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Mar

23

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The Barnard Store, former home of the elusive Barnard Dad Hat

A few weeks ago, the Athena Film Festival team gave director J. J. Abrams one of the famous Barnard Dad Hats, which have been out of the school’s store for over a year despite enduring popularity with students. This event inspired EIC (and Barnard Dad?) Betsy Ladyzhets to look into the source of the hat’s disappearance, and wax poetic on what they have meant to students.

Even if you think you’ve never seen one, you probably have: adorning a hapless father figure on move-in day, hung backwards on a bedpost in a Plimpton double, or accompanying a harried student grabbing lunch in the Diana Center. You’ve seen that rustic off-white fabric, that characteristic blue font, that proud brim. Even the CC first-years reading this will subconsciously recognize what I’m describing: the Barnard Dad Hat.

When I was a first-year two short years ago, these hats were everywhere. I could barely walk into Hewitt or scroll through my Instagram feed without catching sight of one, much like how I could barely do a lap around the Quad without hearing someone singing along to the Hamilton soundtrack. There was an air of pride about these hats, as though wearing one (especially backwards) signaled that you were truly embracing the Barnard spirit – not only wearing your school’s name with pride, but also offering to share it with those around you, as any good Dad should.

And yet now, I go weeks, or even months without catching sight of these elusive accessories. They have been out of stock in the store since spring 2016, and officially discontinued since the fall of that same year. The hats are now an endangered species, as the Barnard Dads who wear them grow older, graduate, or move on to newer, hotter baseball cap options.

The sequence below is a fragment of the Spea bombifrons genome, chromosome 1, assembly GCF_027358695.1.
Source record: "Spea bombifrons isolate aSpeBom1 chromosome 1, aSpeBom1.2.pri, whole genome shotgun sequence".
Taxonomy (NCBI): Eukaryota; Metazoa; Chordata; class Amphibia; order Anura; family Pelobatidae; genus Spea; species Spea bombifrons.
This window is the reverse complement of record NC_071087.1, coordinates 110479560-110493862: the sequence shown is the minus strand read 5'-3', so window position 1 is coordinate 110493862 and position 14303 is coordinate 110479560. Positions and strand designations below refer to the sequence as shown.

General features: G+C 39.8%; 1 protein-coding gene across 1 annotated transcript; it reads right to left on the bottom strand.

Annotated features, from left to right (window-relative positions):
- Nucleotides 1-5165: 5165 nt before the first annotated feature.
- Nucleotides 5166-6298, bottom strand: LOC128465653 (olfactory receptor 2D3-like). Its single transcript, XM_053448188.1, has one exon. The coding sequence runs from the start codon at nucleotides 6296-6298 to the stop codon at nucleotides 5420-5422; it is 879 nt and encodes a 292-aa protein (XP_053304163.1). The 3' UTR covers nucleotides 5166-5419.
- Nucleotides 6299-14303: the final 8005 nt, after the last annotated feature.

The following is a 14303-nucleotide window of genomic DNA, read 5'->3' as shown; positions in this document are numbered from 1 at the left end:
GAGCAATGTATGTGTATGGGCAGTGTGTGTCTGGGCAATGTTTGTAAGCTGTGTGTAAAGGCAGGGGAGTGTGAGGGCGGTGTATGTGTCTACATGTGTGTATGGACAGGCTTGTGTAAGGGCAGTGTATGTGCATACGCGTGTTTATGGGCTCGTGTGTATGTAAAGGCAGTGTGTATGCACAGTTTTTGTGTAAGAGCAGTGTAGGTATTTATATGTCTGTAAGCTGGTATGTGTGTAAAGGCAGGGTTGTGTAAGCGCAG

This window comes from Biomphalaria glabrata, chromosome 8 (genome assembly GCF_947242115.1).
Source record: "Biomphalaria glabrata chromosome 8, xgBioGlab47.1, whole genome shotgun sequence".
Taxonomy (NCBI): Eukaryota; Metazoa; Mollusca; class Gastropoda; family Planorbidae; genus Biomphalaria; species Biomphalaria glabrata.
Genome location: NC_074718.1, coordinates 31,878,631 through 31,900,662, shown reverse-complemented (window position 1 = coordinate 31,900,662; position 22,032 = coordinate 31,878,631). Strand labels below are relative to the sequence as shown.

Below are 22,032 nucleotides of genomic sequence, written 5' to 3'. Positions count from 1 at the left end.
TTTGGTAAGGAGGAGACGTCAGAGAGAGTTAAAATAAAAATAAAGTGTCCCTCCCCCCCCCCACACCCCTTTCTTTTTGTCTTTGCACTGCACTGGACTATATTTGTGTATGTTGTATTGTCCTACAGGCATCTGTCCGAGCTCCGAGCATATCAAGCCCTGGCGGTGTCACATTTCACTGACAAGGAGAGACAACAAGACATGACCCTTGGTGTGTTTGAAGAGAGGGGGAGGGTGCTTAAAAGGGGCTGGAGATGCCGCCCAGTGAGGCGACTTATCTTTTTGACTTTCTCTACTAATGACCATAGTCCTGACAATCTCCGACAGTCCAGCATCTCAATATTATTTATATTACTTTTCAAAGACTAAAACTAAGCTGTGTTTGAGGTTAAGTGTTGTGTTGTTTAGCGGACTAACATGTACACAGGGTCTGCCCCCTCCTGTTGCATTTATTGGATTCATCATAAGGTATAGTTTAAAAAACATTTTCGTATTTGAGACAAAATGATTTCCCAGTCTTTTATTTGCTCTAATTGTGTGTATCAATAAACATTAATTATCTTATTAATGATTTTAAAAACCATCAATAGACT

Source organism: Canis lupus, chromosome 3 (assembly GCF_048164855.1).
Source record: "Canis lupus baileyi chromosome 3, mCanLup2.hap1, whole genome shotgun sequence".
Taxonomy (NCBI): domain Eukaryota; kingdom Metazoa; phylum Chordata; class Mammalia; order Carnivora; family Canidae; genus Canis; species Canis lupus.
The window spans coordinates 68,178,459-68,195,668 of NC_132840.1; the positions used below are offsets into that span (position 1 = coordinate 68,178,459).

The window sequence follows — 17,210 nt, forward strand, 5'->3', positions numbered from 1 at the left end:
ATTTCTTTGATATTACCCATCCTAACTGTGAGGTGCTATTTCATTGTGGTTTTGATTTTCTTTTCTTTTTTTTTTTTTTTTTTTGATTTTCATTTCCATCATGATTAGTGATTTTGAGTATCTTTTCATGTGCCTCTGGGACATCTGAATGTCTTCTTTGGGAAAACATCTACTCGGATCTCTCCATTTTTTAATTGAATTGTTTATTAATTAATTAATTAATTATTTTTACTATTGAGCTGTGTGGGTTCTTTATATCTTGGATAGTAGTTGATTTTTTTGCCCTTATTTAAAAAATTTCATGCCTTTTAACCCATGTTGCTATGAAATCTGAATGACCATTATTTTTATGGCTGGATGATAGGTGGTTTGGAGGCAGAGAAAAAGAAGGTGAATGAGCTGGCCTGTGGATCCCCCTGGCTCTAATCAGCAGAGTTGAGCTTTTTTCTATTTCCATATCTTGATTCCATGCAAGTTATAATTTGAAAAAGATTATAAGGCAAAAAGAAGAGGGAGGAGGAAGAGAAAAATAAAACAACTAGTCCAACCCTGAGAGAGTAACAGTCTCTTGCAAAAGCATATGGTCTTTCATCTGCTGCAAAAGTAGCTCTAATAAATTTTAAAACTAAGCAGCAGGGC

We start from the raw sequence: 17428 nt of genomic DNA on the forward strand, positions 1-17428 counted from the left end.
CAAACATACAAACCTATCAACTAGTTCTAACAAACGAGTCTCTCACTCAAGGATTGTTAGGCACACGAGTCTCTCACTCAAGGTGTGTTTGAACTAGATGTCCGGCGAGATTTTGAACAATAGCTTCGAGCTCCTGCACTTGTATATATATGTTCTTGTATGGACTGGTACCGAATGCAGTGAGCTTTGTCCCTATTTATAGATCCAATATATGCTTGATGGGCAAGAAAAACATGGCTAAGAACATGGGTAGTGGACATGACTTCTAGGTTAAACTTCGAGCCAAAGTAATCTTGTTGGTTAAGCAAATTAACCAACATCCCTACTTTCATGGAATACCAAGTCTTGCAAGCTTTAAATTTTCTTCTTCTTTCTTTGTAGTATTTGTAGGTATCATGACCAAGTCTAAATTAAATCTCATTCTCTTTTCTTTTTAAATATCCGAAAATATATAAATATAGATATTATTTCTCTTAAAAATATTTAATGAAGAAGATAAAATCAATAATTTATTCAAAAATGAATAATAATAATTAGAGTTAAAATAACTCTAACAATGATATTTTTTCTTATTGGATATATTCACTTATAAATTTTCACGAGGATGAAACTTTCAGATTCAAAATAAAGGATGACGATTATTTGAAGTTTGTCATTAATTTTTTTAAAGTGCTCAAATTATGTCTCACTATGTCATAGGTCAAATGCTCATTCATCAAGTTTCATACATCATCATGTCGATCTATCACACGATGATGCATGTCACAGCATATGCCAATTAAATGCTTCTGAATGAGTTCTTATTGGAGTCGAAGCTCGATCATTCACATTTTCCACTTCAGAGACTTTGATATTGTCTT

But why were the hats discontinued, and how did J.J. Abrams get one?

Mar

20

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img March 20, 20181:43 pmimg 2 Comments

Where will we get our hangover bagels now?

At about 12 pm today, Nussbaum & Wu was closed due to NYC Department of Health violations. Prospective patrons were asked to leave, and the sign pictured at right was placed on the door.

But don’t fear: the closure is only for two or three days, as a Bwog reporter was told by Nussbaum staffers. Nuss has maintained an A health rating for some time, and is only closing temporarily today because 15 animal droppings were found in the basement. Staffers did not say which animal, but as Nuss’ previous sanitary violations include “evidence of mice or live mice present in facility’s food and/or non-food areas,” we’re guessing that mice are the culprits. (See the screenshot below for more information on Nuss’ health rating.)

Nussbaum & Wu has long been a favorite breakfast and lunch location for Columbia students, conveniently located at 113th Street and Broadway – just below the dorm that is colloquially named after the café. This closure comes after Absolute Bagel, another Upper West Side bagel favorite, was similarly temporarily shut down by the Department of Health in October.

We have reached out to the NYC Department of Health and Mental Hygiene for confirmation and more details, and will update this post upon receiving a response.

See Nuss’ current record on the NYC DOH website after the jump

Mar

7

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img March 07, 201811:15 pmimg 19 Comments

Earlier this evening, Columbia University announced the removal of Dr. Thomas Jessell, a prominent professor in the Departments of Neuroscience and Biochemistry & Molecular Biophysics, as reported by the New York Times. Dr. Jessell is a renowned neuroscientist; his accolades include the Canada Gairdner International Award in 2012, the Kavli Prize for Neuroscience in 2008, and membership in the Royal Society of London since 1996. He received his doctorate in neuroscience from Cambridge University, then began his career in academia at Harvard before becoming a professor at Columbia in 1985. His research has focused on sensory-motor nerve circuits.